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What It Means to ‘Profess to Know God’ But ‘Deny Him’ by Our Works

know God

In his letter to Titus, Paul writes of people who “profess to know God, but they deny him by their works” (Titus 1:16). What does that mean? How can we deny God by our works? In the same context, Paul begins to tell us how. We learn that such people “are detestable, disobedient, unfit for any good work.” Here he seems to provide a general pattern of behavior (Titus 1:15–16) after citing specific examples of people who deny God by their works (Titus 1:10–14).

As the letter develops, Paul, I think, gives us more ways to understand what this denial looks like. By looking at these later passages, we can more clearly understand what it means to deny God by our works and how we can ensure that never happens.

First, Paul defines the characteristics or works of a true Christian

Paul affirms that God saves us by faith, not by works (Titus 3:4–5). Thus, any good work described in this letter defines what a Christian looks like after their salvation. Note also that any sin we do can be forgiven (1 John 1:9). The point, as will be clear, is that some people can claim Christian faith while living badly and unrepentantly—that unrepentant life demonstrates a lack of true faith, a lack of the Holy Spirit indwelling our hearts.

So here is what characterizes a Christian according to Paul in his letter to Titus. Christians are:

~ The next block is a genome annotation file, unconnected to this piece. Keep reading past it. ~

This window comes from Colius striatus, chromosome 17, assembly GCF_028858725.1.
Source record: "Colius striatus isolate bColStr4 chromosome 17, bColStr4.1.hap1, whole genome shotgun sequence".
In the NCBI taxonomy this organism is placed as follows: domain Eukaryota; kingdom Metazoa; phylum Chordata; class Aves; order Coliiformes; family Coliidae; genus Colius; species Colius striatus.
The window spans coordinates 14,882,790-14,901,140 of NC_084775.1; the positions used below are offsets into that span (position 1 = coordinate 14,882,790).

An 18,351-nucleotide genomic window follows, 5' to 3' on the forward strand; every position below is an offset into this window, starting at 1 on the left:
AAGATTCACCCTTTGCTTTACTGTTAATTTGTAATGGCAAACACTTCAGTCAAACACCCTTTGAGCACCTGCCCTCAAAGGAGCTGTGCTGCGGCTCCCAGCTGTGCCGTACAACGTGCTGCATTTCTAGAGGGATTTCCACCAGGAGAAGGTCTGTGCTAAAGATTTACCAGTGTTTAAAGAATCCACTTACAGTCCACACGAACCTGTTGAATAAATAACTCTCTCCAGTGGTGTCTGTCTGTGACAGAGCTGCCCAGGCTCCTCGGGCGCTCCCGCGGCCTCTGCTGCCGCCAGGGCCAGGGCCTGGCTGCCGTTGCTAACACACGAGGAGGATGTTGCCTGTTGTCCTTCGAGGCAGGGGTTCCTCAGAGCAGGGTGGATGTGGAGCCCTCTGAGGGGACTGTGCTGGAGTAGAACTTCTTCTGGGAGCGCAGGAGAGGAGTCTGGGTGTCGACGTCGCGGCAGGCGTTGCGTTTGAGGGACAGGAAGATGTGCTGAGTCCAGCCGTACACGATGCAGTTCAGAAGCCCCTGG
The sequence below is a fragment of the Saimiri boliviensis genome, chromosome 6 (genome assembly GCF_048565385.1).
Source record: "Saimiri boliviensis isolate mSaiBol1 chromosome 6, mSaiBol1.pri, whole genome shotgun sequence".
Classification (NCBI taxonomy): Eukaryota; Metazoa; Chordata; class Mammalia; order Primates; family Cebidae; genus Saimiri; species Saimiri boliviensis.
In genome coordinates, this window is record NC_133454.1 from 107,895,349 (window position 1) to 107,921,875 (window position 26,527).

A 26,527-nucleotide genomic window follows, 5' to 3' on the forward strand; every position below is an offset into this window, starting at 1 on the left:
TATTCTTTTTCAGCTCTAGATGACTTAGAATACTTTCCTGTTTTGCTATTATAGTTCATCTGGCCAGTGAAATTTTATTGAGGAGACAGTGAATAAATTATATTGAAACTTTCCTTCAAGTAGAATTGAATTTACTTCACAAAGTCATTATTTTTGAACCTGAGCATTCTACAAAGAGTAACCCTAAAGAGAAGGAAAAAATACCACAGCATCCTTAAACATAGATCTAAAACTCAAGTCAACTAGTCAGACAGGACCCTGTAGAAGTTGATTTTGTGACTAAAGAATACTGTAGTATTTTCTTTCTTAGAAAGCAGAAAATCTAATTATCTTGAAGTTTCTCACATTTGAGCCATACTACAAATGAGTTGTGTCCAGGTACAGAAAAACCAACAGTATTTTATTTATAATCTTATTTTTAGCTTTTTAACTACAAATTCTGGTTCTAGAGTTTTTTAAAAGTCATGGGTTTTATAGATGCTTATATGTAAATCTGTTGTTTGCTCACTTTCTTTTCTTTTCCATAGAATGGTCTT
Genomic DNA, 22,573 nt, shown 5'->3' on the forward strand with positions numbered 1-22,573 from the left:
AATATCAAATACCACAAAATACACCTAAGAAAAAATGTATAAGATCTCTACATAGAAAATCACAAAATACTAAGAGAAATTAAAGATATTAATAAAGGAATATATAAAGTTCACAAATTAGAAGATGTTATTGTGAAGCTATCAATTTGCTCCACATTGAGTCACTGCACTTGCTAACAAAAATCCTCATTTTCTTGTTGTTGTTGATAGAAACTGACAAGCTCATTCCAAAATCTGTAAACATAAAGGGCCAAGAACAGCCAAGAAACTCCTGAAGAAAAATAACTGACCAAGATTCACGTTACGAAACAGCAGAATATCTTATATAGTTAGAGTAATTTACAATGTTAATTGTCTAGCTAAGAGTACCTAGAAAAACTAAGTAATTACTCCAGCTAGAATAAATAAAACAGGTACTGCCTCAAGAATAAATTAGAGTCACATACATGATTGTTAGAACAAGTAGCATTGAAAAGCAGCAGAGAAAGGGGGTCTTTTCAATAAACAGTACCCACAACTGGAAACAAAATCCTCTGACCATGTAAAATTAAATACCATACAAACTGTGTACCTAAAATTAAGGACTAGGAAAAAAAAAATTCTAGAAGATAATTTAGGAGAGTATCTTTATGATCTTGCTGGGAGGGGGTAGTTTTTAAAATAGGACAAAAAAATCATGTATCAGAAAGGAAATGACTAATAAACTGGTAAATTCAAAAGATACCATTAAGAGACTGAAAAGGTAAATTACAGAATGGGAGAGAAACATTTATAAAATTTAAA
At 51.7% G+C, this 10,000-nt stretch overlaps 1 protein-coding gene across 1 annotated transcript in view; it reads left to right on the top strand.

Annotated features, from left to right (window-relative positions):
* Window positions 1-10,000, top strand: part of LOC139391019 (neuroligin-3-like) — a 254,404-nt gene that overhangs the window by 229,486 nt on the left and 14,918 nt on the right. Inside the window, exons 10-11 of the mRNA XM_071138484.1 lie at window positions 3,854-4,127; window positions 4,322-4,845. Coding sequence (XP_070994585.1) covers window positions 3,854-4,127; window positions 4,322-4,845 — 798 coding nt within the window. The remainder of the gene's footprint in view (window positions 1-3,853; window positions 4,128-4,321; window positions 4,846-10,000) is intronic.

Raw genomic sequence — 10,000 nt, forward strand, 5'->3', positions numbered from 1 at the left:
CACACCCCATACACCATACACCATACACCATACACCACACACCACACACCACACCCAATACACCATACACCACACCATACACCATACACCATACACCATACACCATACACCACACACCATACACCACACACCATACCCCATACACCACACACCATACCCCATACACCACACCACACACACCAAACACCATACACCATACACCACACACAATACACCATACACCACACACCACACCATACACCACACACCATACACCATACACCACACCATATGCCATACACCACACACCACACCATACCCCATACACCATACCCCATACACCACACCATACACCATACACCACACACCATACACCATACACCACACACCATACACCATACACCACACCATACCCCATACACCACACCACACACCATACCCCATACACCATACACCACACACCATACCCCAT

to be submissive to rulers and authorities,
to be obedient,
to be ready for every good work,
to speak evil of no one,
to avoid quarreling,
to be gentle,
and to show perfect courtesy toward all people. (Titus 3:1–2)

Each phrase above describes what a Christian acts like. The converse by implication describes what a Christian ought not to be. We all sin, of course. The key here is that sinning should bother our conscience so that we repent, change. The opposite of “be submissive to rulers and authorities” here, for example, seems to be what Paul identifies as “disobedient” in Titus 1:16 and 3:3. Lacking these qualities then likely means that we are “unfit for any good work.” More than that, they may be signals that we are denying our profession by our (evil) works.

I want to reiterate. When we sin, God always forgives us when we repent. The only unforgivable sin is unbelief! But that just proves the kindness of God’s saving Word of Salvation (Titus 3:4–5). God saves us by faith, not our works; but our works may show that we lack that faith through which the Spirit indwells us to love and desire what is good, just, and right.

Second, Paul contrasts such works with the works of an unregenerate person

In the next verse, Paul contrasts these positive Christian traits with unregenerate traits: “For we ourselves were once foolish, disobedient, led astray, slaves to various passions and pleasures, passing our days in malice and envy, hated by others and hating one another” (Titus 3:3).

Paul speaks of us as being slaves to passion here. Being passionate is actually not good. It is sinful.